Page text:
Written in stream of consciousness style, an Ohio housewife worries about the state of the world
⚑ “the fact that Lucy Ellmann has written an absolutely remarkable novel with what will be perceived by some as an entirely unremarkable protagonist, the fact that I loved every one of those 998 pages, the fact that maybe it’s Stockholm syndrome, the fact that I am far too invested in the love life of a fictional mountain lion, the fact that America is terrifying, the fact that it’s like someone’s probed my brain and dumped its contents and sent it to a publisher, the fact that I have never read such a close-to-the-bone depiction of the mother/teen girl dynamic, the fact that it was an complete joy to read this ode to the overthinker” – Suzy
⚑”The description of this book does not to it justice. Yes an Ohio housewife worries about the world, in mostly one sentence, made up of a list of statements, separated by commas, that all begin with the phrase ‘the fact that’, BUT! what Ellmann covers off is remarkable. Yes she reflects on the state of the world, but she uses incredible detail, carefully nuanced commentary and fantastic pacing to make you, the reader, really consider and form your own opinions about the various topics.
“The unnamed housewife’s over imaginative consciousness jumps around these topics somewhat chaotically, and she forms lists, many, very long lists, (the fact that I love lists) but there is still a plot. And doesn’t this describe people? And life? Repressed thoughts, daily to-do lists but still a life that ticks over. But in the end they all converge into the person you are. And here they not only converge seamlessly into the person the housewife is but into the all-encompassing conclusion.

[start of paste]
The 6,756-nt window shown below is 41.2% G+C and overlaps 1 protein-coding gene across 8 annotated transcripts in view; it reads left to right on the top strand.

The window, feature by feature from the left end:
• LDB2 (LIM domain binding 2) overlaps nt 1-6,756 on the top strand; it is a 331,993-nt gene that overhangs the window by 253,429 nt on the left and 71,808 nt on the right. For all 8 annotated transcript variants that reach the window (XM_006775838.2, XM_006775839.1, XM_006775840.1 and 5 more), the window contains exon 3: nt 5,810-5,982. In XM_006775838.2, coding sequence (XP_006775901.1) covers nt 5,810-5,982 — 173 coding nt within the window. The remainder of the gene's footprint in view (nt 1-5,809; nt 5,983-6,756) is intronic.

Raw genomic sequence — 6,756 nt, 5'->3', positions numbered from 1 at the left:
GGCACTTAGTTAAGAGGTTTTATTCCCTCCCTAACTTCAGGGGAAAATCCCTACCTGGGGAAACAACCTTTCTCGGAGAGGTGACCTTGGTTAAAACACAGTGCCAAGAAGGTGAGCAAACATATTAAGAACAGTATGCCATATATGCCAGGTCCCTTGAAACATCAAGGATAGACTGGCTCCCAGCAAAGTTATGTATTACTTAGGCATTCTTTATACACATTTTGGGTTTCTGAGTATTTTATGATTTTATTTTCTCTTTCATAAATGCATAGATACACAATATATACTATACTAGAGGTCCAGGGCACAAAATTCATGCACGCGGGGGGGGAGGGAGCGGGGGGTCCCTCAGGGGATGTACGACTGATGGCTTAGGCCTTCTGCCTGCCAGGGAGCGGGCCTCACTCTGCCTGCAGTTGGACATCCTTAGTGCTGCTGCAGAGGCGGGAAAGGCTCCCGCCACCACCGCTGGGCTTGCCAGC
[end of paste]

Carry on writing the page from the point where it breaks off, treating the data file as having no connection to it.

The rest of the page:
“Ellmann has turned the idea of traditional story telling on its head and invented a new form of the novel. She has examined how temporary life is and captured it, and human consciousness and the world in a way that is brilliant, impressive, thought-provoking and completely genius.
“I went into this book dreading it, for its size and style. But once started, it was difficult to put down. It is very readable and quite funny. Full disclosure I did skip a few hundred pages so I could read the ending before blogging about it, but now I’m going back and re-reading pages I missed, so I can link up the various plots, subplots, thoughts, foreshadowing and all Ellmann’s other cleverly disguised technicalities.” – Rachel
the fact that hogs make their own beds, though I’m not sure they do it every morning, the fact that they’re cleaner and smarter than anybody realises and don’t deserve to be made into bacon, but everyone likes bacon so much, so it’s a conundrum
Galley Beggar Press